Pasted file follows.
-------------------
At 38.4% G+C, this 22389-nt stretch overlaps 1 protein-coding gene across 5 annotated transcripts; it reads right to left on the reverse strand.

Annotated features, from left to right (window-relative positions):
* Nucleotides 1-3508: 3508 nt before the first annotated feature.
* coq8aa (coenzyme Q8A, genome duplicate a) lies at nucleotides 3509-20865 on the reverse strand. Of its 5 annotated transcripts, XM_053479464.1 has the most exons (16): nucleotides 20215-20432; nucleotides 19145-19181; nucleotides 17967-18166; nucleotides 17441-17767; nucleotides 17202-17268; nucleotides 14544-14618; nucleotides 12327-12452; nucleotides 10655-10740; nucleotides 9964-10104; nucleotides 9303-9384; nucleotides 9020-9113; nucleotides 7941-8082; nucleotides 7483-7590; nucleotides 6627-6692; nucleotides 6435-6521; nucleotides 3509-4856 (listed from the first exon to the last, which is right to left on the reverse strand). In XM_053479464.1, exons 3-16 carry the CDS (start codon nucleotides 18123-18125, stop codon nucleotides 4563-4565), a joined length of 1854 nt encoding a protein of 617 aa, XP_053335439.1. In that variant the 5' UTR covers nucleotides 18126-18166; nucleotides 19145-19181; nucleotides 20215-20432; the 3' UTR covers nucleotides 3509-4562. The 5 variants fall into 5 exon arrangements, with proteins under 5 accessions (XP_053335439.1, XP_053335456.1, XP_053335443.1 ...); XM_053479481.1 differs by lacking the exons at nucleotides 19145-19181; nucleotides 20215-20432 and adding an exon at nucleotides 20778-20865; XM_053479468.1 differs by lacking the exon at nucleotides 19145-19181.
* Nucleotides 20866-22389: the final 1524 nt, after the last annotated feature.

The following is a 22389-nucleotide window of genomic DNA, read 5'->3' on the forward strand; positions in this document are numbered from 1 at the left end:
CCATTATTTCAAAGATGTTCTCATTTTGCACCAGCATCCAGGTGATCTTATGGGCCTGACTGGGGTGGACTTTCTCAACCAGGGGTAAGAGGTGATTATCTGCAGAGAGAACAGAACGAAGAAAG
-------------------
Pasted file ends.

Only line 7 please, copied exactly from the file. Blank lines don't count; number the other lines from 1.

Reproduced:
CCATTATTTCAAAGATGTTCTCATTTTGCACCAGCATCCAGGTGATCTTATGGGCCTGACTGGGGTGGACTTTCTCAACCAGGGGTAAGAGGTGATTATCTGCAGAGAGAACAGAACGAAGAAAG